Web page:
A sports blackout is when a sports event that was scheduled to be televised is not aired in a particular media market. This blackout may prevent transmission of sports programming on local broadcast networks and/or non-broadcast platforms such as cable and satellite television. From 1975 to 2014, the FCC had sports blackout rules, but those rules were very limited and rarely involved in the sports blackouts you may have experienced.
Sports blackouts rules repealed
The FCC repealed its sports blackout rules, which prohibited cable and satellite operators from airing any sports event that was blacked out on a local broadcast station. This action removes Commission protection of the private blackout policies of sports leagues, which require local broadcast stations to black out a game if a team does not sell a certain percentage of tickets by a certain time prior to the game. Elimination of this rule, however, may not end all sports blackouts: sports leagues may choose to continue their private blackout policies through contractual arrangements with programming distributors. For more information read the news release .
Sports blackouts are privately negotiated
In almost all circumstances, the blackouts of sports events are the result of contractual agreements between the content owners (i.e., the sports leagues) and the programming distributors (i.e., the broadcast networks and stations, and the cable and satellite television channels and systems.) Each sports league has different rules about when a televised event is blacked out, and those rules are part of the contracts they sign with television distributors. In most cases, the blackout results when a sports league prohibits an event from being televised locally if the event did not sell out all its tickets. Some games also may be "preempted," often because one game is "local" and a second game is not, or because two networks (broadcast and/or non-broadcast) both scheduled the televising of the same game in the same market.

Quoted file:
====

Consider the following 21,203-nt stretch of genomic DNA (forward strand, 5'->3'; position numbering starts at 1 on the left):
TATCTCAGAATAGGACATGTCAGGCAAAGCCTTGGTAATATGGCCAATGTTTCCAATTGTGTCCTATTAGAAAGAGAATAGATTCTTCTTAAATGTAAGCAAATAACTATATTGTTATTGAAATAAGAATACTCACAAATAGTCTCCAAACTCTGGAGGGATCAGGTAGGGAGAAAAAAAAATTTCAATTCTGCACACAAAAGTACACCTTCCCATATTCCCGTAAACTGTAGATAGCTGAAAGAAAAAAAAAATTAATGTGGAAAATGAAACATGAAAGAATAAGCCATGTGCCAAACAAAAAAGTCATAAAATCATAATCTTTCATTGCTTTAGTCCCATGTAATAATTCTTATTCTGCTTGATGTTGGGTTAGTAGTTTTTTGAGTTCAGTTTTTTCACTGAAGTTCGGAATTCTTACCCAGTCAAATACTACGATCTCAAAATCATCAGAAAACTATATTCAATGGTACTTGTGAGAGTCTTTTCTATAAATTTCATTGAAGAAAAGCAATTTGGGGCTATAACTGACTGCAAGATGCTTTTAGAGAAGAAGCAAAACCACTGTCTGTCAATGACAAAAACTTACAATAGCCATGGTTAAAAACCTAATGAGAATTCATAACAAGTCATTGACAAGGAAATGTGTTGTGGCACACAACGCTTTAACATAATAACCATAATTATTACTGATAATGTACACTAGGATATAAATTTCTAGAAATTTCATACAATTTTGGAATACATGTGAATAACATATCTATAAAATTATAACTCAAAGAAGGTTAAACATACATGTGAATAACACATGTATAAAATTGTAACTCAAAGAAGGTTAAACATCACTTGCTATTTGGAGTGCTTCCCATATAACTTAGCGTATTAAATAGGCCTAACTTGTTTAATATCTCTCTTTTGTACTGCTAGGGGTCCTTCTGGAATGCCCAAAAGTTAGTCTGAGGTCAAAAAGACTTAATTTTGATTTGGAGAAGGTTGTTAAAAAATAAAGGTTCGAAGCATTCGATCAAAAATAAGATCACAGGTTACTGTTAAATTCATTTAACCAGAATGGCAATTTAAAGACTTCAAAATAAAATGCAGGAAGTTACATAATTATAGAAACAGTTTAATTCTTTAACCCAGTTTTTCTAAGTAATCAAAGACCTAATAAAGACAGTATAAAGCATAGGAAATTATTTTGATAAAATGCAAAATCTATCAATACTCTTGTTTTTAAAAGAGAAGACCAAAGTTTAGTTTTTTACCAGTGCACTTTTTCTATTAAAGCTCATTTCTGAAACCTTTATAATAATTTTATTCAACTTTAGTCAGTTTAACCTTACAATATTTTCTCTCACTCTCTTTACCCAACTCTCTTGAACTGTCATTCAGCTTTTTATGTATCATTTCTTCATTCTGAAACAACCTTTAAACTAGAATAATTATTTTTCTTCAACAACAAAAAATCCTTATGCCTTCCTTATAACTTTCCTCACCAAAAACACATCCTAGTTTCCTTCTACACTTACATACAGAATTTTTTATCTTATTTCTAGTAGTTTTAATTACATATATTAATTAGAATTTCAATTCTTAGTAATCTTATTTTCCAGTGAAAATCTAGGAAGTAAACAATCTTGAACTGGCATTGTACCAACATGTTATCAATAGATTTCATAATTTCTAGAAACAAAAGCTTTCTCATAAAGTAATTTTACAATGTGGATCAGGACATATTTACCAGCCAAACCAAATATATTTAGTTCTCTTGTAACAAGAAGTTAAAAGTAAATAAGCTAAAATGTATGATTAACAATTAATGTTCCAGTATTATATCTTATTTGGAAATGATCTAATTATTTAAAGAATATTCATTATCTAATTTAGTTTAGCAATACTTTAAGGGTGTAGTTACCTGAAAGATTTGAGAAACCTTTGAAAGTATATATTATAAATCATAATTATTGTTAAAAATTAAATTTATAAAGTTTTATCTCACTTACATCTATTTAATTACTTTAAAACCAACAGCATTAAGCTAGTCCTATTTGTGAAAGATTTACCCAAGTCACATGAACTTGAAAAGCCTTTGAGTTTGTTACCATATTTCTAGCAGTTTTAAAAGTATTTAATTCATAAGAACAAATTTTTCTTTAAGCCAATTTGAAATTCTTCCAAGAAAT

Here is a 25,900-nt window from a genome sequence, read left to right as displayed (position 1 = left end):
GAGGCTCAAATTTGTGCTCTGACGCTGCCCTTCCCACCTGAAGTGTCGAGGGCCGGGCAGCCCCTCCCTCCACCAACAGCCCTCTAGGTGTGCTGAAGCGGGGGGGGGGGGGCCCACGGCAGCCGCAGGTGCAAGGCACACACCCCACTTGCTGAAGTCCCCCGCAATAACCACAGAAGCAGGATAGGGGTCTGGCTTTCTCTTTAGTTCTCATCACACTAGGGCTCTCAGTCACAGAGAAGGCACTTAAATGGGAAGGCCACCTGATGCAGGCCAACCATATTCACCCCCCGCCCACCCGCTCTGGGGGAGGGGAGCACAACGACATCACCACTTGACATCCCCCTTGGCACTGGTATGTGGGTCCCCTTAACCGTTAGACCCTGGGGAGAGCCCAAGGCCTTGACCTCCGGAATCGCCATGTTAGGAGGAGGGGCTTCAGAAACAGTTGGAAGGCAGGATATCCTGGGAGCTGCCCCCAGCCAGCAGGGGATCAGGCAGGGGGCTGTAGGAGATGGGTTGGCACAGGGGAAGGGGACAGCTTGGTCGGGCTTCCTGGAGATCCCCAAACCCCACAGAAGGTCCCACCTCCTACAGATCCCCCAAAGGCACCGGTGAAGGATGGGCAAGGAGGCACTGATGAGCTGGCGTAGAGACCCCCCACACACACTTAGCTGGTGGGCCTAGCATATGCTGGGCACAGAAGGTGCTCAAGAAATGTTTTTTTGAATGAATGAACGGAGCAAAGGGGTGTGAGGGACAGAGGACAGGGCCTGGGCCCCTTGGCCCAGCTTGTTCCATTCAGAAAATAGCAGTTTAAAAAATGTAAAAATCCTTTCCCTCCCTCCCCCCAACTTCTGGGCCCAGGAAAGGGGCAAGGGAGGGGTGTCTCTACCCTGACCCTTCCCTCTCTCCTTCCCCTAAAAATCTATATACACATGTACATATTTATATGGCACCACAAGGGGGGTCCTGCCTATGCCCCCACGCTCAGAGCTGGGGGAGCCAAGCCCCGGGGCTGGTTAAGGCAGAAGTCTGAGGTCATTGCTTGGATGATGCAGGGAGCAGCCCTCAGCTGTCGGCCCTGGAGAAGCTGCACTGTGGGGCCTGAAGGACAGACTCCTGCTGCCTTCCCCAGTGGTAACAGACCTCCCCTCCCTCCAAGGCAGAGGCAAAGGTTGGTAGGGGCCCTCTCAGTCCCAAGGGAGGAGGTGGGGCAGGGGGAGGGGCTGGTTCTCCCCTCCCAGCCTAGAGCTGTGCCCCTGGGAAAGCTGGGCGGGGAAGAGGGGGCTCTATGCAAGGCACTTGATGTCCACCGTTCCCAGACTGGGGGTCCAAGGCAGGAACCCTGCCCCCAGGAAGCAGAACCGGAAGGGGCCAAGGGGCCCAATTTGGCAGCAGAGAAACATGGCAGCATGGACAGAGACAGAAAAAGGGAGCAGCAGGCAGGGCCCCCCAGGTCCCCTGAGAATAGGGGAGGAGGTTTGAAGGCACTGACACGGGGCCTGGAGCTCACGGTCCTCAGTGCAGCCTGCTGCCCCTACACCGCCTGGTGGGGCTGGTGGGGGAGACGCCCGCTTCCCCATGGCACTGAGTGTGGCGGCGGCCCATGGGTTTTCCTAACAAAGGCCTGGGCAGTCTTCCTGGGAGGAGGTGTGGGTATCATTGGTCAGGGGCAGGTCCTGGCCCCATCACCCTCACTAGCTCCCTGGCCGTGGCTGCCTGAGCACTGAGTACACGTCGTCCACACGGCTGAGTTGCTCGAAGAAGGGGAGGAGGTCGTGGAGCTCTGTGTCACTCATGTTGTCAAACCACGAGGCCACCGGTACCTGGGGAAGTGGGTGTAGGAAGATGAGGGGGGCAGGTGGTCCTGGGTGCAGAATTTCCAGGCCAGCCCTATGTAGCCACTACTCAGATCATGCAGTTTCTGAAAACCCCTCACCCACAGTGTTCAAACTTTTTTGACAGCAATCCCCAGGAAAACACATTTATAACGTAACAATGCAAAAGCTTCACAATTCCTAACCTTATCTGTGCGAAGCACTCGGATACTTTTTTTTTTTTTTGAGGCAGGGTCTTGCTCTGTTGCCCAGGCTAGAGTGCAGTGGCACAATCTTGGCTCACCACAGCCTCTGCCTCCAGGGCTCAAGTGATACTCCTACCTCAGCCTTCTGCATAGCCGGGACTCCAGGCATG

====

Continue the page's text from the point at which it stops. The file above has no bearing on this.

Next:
What you can do if a sports event is blacked out
If a sports event is blacked out on a particular broadcast or non-broadcast channel, you may want to contact the broadcast channel or non-broadcast system to determine why the decision to black out the event was made. You also can register your viewing preferences with the broadcast channel or non-broadcast system, which they can consider when renewing any future distribution agreements with sports leagues. You can also contact the relevant sports team.
How to contact the FCC
- By phone: 1-888-CALL-FCC (1-888-225-5322); TTY: 1-888-TELL-FCC (1-888-835-5322)
- By mail (please include include your name, address, contact information and as much detail about your complaint as possible):
Federal Communications Commission
Consumer and Governmental Affairs Bureau
Consumer Inquiries and Complaints Division
445 12th Street, S.W.
Washington, DC 20554
To request this article in an accessible format - braille, large print, Word or text document or audio - write or call us at the address or phone number above, or send an email to email@example.com 
Sports Blackouts  (pdf)